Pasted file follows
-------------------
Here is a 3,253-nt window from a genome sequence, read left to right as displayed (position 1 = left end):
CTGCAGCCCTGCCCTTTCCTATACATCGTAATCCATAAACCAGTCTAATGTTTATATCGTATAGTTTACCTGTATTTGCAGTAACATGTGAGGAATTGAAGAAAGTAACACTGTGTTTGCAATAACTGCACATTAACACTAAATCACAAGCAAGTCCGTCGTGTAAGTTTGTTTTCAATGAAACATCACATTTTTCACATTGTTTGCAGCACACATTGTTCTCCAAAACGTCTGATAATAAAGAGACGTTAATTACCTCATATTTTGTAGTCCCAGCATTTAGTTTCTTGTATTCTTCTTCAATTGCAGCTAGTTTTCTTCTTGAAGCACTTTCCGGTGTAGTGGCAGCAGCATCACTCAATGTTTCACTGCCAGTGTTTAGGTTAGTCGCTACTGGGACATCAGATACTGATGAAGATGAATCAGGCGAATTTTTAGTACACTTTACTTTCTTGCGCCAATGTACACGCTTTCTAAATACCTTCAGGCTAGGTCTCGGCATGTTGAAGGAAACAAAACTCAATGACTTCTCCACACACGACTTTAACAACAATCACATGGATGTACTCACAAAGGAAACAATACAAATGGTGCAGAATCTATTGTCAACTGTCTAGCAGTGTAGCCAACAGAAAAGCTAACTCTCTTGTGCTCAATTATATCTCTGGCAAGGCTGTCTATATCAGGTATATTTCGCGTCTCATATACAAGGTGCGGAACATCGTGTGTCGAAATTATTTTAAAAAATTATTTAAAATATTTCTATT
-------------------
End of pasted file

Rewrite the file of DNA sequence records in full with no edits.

Here is a 3,253-nt window from a genome sequence, read left to right as displayed (position 1 = left end):
CTGCAGCCCTGCCCTTTCCTATACATCGTAATCCATAAACCAGTCTAATGTTTATATCGTATAGTTTACCTGTATTTGCAGTAACATGTGAGGAATTGAAGAAAGTAACACTGTGTTTGCAATAACTGCACATTAACACTAAATCACAAGCAAGTCCGTCGTGTAAGTTTGTTTTCAATGAAACATCACATTTTTCACATTGTTTGCAGCACACATTGTTCTCCAAAACGTCTGATAATAAAGAGACGTTAATTACCTCATATTTTGTAGTCCCAGCATTTAGTTTCTTGTATTCTTCTTCAATTGCAGCTAGTTTTCTTCTTGAAGCACTTTCCGGTGTAGTGGCAGCAGCATCACTCAATGTTTCACTGCCAGTGTTTAGGTTAGTCGCTACTGGGACATCAGATACTGATGAAGATGAATCAGGCGAATTTTTAGTACACTTTACTTTCTTGCGCCAATGTACACGCTTTCTAAATACCTTCAGGCTAGGTCTCGGCATGTTGAAGGAAACAAAACTCAATGACTTCTCCACACACGACTTTAACAACAATCACATGGATGTACTCACAAAGGAAACAATACAAATGGTGCAGAATCTATTGTCAACTGTCTAGCAGTGTAGCCAACAGAAAAGCTAACTCTCTTGTGCTCAATTATATCTCTGGCAAGGCTGTCTATATCAGGTATATTTCGCGTCTCATATACAAGGTGCGGAACATCGTGTGTCGAAATTATTTTAAAAAATTATTTAAAATATTTCTATT